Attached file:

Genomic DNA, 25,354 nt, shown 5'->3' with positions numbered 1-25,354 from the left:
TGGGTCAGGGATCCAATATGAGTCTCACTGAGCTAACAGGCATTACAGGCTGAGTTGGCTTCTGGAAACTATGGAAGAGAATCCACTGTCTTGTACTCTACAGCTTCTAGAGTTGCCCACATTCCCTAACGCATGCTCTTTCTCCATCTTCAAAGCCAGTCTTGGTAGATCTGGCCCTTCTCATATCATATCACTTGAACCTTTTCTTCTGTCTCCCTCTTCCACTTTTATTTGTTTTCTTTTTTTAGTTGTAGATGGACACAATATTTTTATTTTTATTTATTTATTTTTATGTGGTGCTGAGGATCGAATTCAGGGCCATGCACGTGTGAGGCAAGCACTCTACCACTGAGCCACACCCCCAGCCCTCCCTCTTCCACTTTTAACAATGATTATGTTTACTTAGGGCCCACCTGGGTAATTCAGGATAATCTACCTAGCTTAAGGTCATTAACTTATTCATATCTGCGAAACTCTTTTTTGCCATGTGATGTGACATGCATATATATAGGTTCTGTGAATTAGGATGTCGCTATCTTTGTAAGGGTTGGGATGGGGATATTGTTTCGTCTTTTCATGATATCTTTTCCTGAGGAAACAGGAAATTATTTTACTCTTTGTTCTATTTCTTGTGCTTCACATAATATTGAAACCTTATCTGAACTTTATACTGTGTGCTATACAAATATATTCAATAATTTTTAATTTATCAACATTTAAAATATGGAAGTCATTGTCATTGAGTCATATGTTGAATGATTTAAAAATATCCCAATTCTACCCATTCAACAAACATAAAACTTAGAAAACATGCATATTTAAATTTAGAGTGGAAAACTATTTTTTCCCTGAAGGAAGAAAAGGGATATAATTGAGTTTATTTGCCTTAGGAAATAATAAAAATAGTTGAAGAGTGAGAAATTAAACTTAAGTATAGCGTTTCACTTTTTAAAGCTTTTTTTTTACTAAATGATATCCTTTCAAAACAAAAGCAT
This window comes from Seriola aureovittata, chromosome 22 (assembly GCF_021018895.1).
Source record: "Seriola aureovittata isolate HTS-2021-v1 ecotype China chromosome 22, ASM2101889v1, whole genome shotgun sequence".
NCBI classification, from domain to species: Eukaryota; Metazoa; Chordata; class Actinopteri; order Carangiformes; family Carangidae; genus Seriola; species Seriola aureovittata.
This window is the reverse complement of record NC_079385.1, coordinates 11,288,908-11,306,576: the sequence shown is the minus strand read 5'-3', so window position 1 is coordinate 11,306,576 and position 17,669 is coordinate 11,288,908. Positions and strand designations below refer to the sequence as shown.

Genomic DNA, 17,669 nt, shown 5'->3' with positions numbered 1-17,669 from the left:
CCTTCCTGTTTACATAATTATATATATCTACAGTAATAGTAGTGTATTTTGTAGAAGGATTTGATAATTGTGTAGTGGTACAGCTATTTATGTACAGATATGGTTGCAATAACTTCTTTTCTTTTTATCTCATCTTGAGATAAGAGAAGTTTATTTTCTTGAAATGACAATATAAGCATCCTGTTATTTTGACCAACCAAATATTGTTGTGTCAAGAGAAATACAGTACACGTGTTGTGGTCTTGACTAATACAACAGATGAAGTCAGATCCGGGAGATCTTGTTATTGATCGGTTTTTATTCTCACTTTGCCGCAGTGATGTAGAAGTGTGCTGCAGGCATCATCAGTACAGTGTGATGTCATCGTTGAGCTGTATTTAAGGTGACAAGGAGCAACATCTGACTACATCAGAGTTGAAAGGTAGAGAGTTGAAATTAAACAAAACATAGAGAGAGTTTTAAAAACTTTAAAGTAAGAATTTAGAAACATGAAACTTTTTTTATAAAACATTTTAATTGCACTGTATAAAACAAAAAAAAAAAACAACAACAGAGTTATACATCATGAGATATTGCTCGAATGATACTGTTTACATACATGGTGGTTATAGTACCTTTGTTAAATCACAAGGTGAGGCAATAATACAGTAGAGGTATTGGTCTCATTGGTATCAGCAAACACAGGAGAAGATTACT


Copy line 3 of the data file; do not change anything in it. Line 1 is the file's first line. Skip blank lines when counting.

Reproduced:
This window comes from Seriola aureovittata, chromosome 22 (assembly GCF_021018895.1).